Glucose-6-phosphate dehydrogenase (G6PD) is a protein that helps protect red blood cells and ensures their proper functioning. If there is not enough G6PD, some red blood cells may be destroyed. Most people with G6PD deficiency do not have any symptoms.
If too many red blood cells are destroyed, the following symptoms may occur:
- Trouble breathing
- Back and stomach pain
- Jaundice (yellowing of the skin and whites of the eyes)
- General malaise
- Rapid heartbeat
- Pale skin
- Dark urine
Causes and triggers
G6PD deficiency is an inherited disorder, which means it is passed from parent to child. Men are more likely to develop G6PD deficiency than women. Also, it most commonly affects people from these regions:
- South America
- Middle East
The destruction of red blood cells in those with G6PD deficiency is usually caused by:
- An infection
- Eating certain types of beans, particularly fava beans (broad beans)
- Contact with or exposure, through inhalation, to naphthalene (component of mothballs)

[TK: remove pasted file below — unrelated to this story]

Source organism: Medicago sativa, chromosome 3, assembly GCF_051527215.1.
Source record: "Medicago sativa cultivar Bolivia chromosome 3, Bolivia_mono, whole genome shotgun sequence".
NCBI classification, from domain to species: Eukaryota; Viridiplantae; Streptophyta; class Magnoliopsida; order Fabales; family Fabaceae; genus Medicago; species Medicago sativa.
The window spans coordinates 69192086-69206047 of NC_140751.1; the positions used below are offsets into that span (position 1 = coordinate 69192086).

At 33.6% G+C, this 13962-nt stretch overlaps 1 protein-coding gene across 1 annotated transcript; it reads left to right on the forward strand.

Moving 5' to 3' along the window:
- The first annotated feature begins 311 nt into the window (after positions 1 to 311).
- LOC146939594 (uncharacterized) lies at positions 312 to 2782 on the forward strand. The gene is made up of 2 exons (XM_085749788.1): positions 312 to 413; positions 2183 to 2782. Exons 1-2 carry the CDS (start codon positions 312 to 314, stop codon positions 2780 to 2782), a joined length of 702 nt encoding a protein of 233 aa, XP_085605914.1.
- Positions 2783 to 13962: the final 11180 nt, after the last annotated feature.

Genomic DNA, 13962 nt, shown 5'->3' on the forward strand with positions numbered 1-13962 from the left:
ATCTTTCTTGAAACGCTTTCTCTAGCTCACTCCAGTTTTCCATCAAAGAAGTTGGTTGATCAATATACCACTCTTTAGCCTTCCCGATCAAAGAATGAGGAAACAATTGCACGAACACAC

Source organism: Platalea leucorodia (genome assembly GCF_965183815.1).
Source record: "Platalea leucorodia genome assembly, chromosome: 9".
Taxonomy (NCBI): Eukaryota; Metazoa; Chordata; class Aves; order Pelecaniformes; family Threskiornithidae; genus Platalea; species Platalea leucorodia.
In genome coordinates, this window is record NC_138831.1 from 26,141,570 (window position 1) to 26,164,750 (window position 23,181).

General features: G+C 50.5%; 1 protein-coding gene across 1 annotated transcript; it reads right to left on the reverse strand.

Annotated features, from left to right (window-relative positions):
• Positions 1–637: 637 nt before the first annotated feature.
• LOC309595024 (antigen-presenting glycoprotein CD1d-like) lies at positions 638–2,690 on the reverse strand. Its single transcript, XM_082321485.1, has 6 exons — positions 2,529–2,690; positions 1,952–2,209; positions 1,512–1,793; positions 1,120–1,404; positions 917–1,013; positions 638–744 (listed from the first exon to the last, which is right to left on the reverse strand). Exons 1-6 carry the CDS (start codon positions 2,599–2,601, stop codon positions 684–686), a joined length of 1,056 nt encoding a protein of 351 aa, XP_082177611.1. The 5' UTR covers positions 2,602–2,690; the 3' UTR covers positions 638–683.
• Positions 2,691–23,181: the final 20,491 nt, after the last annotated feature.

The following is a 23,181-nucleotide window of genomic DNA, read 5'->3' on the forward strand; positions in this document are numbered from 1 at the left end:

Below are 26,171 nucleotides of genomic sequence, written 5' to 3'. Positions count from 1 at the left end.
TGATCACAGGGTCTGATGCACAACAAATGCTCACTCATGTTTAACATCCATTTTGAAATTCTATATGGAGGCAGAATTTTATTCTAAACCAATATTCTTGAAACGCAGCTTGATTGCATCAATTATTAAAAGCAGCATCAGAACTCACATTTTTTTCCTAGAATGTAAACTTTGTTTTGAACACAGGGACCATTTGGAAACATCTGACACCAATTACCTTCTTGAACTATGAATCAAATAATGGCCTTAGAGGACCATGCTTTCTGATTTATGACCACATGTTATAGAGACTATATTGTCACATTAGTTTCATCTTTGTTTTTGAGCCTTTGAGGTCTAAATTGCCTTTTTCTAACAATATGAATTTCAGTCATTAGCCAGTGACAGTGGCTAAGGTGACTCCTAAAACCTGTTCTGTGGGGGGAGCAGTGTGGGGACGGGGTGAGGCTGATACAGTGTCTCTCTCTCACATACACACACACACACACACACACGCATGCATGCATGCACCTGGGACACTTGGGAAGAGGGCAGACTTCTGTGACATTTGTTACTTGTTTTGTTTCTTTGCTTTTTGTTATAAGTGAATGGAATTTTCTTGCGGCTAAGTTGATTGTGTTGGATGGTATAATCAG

- Certain medications
Treatment is based on the patient's symptoms and their severity. Often, simply stopping the medication or the food responsible is enough to resolve the issue. Symptoms usually disappear within a few weeks. More serious cases may require a blood transfusion.
If you have G6PD deficiency, do not forget to inform medical professionals involved in your care. They will be able to advise you on the medications and natural health products that are safe for you.
When should I see a medical professional?
See a medical professional if you suspect G6PD deficiency, or if you are diagnosed with G6PD deficiency and have one of the above mentioned symptoms.